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Variable Velocity Vehicle Project

  1. May 26, 2008 #1
    Hi everyone,

    We recently were assigned a Variable Velocity Vehicle Project (VVV) in my physics class. The idea is we are supposed to create a vehicle (with 4 wheels) that:

    1) That should travel 6.00m and keep moving an additional meter before stopping. In other words, it has to stop at 7 meters exactly.
    2) The vehicle must make the run with 9-13 seconds and make another one between 19-23 seconds, but the instructor assigns the time that we have to make it in, so for example, he can give us 10 and 22 seconds, and our car would have to travel 7m in 10 and 22 seconds.
    3) No batteries larger than 6V can be used and the total vehicle must fit within a cubic meter and any methods of propulsion except volatile fluids and animals(haha) may be used.
    4) The propulsion system could be external or internal, so ramps and moursetraps would be allowed

    I was thinking something around a falling mass that turns a gear and that has a string going around another gear which would turn the axel and in order to reduce or increase time, i could have 2 sets of gears, a larger one and smaller one and I could alter the height the mass falls from to adjust its length and time. Its a basic setup, but I cant really think of anything much more efficent or advanced. Any sort of tips or advice would be really appreciated.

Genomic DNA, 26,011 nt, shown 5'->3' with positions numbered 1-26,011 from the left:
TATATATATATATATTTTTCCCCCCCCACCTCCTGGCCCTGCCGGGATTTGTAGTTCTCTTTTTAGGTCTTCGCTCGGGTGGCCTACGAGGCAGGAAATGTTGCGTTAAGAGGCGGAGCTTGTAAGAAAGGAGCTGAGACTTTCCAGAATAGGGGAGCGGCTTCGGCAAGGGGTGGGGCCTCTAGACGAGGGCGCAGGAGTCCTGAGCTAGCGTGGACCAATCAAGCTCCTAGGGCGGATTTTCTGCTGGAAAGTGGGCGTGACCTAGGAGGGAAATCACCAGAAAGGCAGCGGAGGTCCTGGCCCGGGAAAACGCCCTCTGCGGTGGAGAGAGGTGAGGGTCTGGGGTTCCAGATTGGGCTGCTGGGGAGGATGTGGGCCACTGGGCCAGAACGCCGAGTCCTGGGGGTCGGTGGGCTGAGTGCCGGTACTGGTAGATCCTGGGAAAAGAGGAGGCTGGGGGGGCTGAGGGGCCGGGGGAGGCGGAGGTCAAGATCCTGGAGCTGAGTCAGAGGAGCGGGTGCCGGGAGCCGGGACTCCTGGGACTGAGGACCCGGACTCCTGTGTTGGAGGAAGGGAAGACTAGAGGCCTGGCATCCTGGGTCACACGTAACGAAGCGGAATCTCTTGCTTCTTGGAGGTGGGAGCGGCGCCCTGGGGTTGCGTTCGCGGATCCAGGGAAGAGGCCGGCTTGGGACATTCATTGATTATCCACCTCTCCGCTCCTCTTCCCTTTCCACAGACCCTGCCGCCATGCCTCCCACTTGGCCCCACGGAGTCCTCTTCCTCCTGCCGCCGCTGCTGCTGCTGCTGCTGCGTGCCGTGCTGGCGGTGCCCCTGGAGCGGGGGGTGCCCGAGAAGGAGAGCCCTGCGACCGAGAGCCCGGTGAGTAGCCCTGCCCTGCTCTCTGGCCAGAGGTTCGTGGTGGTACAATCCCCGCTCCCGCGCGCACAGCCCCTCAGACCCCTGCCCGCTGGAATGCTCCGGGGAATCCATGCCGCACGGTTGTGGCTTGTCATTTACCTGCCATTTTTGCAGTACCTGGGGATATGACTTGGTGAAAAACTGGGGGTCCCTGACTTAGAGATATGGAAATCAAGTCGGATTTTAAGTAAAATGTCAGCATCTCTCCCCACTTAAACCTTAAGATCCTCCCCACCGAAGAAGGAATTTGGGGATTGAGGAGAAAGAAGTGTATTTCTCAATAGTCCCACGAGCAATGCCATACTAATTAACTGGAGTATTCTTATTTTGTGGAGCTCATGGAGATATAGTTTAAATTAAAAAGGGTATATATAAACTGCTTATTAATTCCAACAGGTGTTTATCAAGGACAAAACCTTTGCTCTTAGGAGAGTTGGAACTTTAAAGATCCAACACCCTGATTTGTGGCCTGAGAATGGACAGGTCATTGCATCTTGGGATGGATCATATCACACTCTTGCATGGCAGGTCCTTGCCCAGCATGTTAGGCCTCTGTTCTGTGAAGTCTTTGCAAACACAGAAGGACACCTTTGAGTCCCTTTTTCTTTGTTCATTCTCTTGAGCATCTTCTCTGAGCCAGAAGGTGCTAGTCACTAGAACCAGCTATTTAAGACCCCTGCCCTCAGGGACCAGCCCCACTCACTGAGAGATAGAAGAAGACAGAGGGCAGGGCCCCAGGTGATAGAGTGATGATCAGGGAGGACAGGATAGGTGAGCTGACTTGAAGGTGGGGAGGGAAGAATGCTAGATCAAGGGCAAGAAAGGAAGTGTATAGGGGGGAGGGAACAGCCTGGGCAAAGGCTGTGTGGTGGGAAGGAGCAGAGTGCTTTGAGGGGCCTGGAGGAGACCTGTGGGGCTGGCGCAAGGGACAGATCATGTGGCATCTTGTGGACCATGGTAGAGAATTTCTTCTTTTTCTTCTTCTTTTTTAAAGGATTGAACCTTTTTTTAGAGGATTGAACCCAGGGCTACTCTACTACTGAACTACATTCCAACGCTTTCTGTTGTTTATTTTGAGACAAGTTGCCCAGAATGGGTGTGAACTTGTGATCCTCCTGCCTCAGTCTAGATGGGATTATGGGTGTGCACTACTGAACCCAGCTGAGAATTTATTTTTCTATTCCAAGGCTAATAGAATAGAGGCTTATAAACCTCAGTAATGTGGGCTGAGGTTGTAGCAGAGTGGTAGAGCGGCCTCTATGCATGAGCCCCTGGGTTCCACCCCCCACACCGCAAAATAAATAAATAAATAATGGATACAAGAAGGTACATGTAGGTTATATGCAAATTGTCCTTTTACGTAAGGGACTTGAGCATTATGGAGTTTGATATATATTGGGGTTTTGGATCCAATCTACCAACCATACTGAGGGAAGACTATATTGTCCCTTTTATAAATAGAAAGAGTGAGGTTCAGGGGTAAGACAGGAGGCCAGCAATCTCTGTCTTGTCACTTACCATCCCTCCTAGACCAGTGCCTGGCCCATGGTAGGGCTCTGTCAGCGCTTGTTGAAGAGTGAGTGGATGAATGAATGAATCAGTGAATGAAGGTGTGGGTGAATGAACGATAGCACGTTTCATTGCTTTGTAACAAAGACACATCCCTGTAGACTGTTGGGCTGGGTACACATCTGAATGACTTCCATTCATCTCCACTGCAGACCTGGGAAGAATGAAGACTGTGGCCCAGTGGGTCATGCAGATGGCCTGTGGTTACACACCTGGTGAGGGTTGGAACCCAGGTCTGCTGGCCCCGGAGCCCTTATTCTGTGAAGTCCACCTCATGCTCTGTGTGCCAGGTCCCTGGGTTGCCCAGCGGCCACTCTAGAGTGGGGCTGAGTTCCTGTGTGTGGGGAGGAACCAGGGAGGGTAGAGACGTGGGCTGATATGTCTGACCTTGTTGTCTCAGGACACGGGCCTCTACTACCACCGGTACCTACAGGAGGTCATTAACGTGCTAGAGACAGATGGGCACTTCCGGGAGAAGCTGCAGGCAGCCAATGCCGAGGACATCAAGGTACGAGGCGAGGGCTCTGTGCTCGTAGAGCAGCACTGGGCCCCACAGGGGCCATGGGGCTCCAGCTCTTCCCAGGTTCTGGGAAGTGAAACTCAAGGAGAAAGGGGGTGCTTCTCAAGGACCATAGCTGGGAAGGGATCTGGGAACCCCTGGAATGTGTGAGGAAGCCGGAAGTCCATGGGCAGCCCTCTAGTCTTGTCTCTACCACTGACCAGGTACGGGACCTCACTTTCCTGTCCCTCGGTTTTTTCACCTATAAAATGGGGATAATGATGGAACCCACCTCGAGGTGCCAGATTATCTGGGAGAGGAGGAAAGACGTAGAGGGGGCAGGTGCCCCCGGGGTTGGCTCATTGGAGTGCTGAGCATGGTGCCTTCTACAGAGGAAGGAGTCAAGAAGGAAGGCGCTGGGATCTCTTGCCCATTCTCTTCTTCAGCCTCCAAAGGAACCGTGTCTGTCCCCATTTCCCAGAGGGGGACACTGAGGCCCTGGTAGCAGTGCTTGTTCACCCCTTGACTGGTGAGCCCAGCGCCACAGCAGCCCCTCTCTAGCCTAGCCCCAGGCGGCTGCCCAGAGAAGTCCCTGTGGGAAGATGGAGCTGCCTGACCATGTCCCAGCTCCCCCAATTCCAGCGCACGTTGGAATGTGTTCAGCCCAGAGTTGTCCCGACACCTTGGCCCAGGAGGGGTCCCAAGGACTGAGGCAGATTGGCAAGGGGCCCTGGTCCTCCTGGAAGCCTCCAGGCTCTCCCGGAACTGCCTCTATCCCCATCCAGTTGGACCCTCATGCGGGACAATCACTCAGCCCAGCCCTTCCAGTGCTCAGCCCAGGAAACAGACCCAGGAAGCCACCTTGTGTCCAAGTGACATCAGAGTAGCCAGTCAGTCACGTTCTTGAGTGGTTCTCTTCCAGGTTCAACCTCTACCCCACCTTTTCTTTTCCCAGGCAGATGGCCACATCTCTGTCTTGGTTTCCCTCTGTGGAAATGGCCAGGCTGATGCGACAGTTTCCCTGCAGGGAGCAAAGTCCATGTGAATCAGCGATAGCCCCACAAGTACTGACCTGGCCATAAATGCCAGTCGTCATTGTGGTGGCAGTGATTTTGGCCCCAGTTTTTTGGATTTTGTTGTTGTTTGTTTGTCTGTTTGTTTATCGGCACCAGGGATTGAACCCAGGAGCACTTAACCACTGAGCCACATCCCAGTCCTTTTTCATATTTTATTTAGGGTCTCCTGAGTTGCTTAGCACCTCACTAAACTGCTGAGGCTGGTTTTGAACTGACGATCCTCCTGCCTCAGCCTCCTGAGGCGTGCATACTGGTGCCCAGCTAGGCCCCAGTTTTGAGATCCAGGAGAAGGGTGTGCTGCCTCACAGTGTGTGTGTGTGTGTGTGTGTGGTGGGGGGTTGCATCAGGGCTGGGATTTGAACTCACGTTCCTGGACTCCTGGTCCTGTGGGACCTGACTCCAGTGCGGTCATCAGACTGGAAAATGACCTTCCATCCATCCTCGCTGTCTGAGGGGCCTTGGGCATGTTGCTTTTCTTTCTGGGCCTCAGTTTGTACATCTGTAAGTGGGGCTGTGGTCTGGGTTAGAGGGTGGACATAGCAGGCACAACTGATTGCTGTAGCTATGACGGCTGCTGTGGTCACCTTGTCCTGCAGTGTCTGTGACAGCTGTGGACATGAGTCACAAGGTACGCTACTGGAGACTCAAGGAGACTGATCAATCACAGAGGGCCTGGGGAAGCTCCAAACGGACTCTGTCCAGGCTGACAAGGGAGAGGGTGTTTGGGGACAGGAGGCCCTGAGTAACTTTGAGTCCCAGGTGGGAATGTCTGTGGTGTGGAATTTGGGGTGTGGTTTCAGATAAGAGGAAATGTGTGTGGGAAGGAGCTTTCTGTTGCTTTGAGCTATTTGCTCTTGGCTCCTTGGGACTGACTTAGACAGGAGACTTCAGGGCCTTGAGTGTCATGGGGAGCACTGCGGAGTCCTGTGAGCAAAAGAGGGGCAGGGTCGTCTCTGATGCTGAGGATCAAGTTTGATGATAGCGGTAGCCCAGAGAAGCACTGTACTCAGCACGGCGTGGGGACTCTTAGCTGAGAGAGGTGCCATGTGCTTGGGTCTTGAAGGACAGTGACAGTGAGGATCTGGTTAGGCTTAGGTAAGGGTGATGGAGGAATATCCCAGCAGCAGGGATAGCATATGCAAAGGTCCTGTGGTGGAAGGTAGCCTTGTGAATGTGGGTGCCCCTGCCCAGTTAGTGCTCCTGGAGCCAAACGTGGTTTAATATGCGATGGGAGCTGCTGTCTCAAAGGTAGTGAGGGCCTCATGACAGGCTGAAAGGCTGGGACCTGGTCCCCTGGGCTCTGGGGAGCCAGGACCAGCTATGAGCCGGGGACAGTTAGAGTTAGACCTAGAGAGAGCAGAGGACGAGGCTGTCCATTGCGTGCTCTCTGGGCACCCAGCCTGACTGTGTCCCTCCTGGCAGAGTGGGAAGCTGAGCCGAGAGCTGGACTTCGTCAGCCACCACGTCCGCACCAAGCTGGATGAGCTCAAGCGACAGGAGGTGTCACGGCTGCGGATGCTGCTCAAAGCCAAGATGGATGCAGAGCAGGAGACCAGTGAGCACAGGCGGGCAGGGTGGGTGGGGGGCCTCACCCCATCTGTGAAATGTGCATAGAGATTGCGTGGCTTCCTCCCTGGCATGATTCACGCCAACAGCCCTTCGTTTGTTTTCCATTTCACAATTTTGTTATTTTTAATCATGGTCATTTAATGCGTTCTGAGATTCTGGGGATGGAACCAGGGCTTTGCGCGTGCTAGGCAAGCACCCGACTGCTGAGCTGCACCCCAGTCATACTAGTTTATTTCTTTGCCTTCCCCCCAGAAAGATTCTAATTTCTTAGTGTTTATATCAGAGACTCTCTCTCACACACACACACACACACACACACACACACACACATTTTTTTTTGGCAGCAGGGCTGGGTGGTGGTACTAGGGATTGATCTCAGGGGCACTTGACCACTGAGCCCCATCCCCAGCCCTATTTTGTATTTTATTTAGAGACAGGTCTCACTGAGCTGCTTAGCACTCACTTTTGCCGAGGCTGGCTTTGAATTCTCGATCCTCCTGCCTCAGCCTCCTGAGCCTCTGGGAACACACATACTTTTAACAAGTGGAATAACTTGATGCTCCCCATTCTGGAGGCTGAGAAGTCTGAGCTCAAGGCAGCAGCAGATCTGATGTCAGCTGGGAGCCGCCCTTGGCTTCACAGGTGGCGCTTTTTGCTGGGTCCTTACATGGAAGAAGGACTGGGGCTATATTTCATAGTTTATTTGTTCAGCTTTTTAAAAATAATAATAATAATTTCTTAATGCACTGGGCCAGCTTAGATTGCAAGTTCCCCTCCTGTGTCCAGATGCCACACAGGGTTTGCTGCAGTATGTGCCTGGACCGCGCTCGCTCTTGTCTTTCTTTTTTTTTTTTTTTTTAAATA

2. jcsd
  3. May 27, 2008 #2
    A few questions:

    i] How are you allowed to change some parameter of the vehicle that would result in the time taken for the travel.
    ii] Is the car supposed to stop on it's own?

    One thing you can do is, use a simple DC motor. The power supplied by the motor is given as: [itex]P = \frac{V^2}{R}[/itex]. You can use a small rheostat to change the 'R'. Thereby, by changing 'R', you can control the power supplied and hence the Angular Velocity of the motor. This is similar to what real-life cars do: change the power supplied by the engine.

    A falling mass system should work as well, but I doubt if it can sustain motion for as long as 9 - 13s.
     
    Last edited: May 27, 2008
  4. May 27, 2008 #3
    also.. i didn't exactly understand what you meant by: "That should travel 6.00m and keep moving an additional meter before stopping"
     
  5. May 27, 2008 #4
    To answer your questions:

    1) We are allowed the change any parameter of the car we like in order to adjust the time it takes, but it still must stop exactly at 7.00m
    2) The car can stop however we want it as long as we dont place anything on the course, so we cant just place a barrier at 7m to make the car stop. Most people just let the car slow due to friction.

    As for the traveling 6.00m, the car basically has to stop at 7.00m. The timed portion of the project only takes into account how long it takes for the car to travel 6.00m. The remaining 1m is just room we can use to stop the car. The most efficent car would be one that travels 6.00m quickly and then stops abruptly at 7m.
     
  6. Jun 1, 2008 #5
    One more thing that I just noticed:

    That car has to travel 6m in 9-13s and 13-23s. The exact times will be given by the instructor, so the resistor would have to be really percise in order to adjust it to the right amount. The thing im worried about is how to stop the car or cut the power to the motor after it has traveled the right amount of time. We arent allowed radio controllers or anything, so how would I be able to regulate the power output of the motor so that it only travels 6m?
     
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